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Foodie Friday: Beans

September 26, 2008


I am obsessed with containers. It’s a combination of being obsessed with order and with use of space – with a generous dash of the aesthetic. I am on a mission to make my kitchen both fully stocked and uncluttered. With only two cabinets, this means two things: stuff hanging from the walls (ex. knife magnet) and jars.

I’m a bit picky about my containers. First: glass only. Mostly, this is because i kind of hate the way plastic looks and feels, and it’s impossible to hand wash to my satisfaction. But also, be kind to your body – storing (and especially heating!) your food in petroleum products is extremely bad for you in the long term. More specifically, i am quite partial to these, with the snap-down lids:

They are lovely, satisfyingly snappy to open and close, and very good for keeping food in and bugs/mold/such out. They only work if the rubber gasket is still new and squishy. Those will last a few years, but eventually they start to get brittle, and no longer provide a proper seal. I had long assumed this was a conspiracy to make you go out and buy entirely new jars when your old ones would clearly last forever, but lo and behold! the Container Store actually sells replacement seals. Knowing this, you can take advantage of all those people who give their perfectly good jars with ruined seals to goodwill (et. al). In this way, my collection is getting close to complete Note: be sure to seriously wash – and dry! – them before you use them, whether new or used (i boil mine).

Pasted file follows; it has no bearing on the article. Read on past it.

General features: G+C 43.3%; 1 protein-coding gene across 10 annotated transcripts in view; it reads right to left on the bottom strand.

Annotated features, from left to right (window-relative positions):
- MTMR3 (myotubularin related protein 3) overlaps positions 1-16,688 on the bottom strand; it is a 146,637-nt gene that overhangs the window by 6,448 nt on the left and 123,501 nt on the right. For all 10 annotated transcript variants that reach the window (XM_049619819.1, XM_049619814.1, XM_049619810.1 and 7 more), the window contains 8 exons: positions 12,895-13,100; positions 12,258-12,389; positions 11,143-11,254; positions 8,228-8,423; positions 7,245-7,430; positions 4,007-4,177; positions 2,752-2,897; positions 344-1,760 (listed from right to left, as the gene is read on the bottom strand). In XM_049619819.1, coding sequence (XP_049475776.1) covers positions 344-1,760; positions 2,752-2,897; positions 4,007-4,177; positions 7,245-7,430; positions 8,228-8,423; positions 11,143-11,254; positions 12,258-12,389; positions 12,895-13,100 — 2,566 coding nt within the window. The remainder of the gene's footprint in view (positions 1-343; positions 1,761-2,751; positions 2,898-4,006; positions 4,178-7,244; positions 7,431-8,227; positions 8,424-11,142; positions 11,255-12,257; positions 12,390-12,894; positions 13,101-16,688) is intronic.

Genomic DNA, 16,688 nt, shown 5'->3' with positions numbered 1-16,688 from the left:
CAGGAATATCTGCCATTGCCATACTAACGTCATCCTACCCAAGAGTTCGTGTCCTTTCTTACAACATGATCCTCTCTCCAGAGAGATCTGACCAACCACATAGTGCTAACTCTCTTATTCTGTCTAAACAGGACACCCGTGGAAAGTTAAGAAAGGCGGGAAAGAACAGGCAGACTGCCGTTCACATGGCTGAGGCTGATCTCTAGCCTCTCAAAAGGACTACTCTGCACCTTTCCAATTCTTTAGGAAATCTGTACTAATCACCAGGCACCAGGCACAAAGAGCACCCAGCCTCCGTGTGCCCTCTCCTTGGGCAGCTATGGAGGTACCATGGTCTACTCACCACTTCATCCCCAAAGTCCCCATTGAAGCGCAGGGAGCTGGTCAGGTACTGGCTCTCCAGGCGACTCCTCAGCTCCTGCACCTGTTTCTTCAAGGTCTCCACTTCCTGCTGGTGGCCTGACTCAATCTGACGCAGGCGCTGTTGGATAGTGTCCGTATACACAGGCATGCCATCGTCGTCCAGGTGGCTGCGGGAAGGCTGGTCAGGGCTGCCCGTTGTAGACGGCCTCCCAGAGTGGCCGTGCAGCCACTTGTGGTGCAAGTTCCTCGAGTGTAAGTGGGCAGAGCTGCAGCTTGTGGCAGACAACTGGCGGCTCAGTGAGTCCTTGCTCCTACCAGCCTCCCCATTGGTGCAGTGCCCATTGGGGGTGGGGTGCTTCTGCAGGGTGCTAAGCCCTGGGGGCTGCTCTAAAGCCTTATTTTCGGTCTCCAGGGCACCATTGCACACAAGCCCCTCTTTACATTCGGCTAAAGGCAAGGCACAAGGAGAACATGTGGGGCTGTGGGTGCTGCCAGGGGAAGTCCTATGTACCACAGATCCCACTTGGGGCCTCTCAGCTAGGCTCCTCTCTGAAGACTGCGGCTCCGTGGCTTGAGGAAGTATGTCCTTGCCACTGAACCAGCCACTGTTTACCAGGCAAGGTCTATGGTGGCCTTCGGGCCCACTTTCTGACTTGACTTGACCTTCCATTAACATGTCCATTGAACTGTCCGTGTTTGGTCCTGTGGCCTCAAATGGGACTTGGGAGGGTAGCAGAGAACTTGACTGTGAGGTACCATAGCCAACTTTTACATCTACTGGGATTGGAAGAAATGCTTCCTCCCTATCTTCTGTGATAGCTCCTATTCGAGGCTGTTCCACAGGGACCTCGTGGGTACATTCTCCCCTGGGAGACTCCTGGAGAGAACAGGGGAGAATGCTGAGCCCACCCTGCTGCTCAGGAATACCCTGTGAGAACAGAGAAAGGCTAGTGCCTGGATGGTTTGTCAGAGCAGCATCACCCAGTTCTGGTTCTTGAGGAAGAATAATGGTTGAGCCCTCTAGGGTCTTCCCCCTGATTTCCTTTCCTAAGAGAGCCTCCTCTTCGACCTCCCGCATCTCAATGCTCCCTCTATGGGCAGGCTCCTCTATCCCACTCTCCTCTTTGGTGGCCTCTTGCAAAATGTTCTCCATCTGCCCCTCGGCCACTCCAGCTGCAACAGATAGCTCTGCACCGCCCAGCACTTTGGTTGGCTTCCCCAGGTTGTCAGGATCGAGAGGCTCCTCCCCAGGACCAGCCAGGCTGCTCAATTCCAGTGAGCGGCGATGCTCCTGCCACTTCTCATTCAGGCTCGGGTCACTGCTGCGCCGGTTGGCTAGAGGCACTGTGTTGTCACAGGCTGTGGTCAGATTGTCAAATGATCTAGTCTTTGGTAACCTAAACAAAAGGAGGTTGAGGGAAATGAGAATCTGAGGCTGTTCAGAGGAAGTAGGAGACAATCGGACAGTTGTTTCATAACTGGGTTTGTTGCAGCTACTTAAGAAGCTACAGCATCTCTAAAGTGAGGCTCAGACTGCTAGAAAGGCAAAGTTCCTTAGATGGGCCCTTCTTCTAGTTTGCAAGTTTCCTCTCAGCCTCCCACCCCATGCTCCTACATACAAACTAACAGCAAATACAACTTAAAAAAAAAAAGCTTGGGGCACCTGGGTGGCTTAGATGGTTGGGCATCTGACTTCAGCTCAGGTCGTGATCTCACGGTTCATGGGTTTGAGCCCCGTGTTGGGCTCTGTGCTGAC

This has changed my kitchen food storage from bags of beans and pasta and makeshift tupperwares stuffed into a cabinet, and storing flour in the freezer into a very pretty array of similar (but pleasingly different) glass jars lining the back of my countertop (with a few bags of beans and pasta still unhoused and cluttering things a bit).


Beans do make lovely decoration – though red lentils are my favorite – but what do you do with them after that?

Basic (vegetarian) Beans

2 c dry beans (i’ve been using pintos, but anything of the dry bean sort would work pretty well)
1 onion
1 head of garlic
3 bay leaves
sprig of fresh thyme (or tbsp ish of dry)
4 cloves
1 tbsp piminton (so says the recipe – i’ve never seen it around these parts, so i use paprika – but the good stuff i get at the asian grocery, which has actual flavor. It adds a good smokiness without a ham hock =)
1 tsp allspice
salt and pepper

Soak beans for 6 hours in cool water. More won’t hurt. Peel the onion and stick the 4 cloves in it (makes them easy to retrieve at the end). Cut the top 1/2 inch off the garlic head. Drain the beans, put them in a biggish pot and cover with water. Add everything except the salt. Bring to a boil, reduce to a simmer, and cook for 1 1/2 to 2 hours. Add the salt towards the end of cooking so it doesn’t harden the skin of the beans. You can check if the beans are done by blowing on them – if the skins curl off they are at least near done – still taste them to be sure. Remove the flavorings as well you can (garlic, onion, bay leaves, thyme if you used fresh sprigs). Eat!

I particularly like these for breakfast as bean and cheese tacos. Having awesome beans made in advance means that i can stumble around the kitchen in a no-coffee-yet stupor and still feed myself well. Also fucking excellent with cornbread, because, well, what isn’t?

Lady Brett

One Comment leave one →
  1. September 30, 2008 7:06 am

    If only I would have known! I was just home in FL for the weekend and there were hundreds of these. I have a pile too cause I love them, but I could have brought you back a bunch. I have them all over my kitchen and bathroom!

    And I have some killer cornbread things to share when I get a second to find them, since we both share a great love for it too I see.

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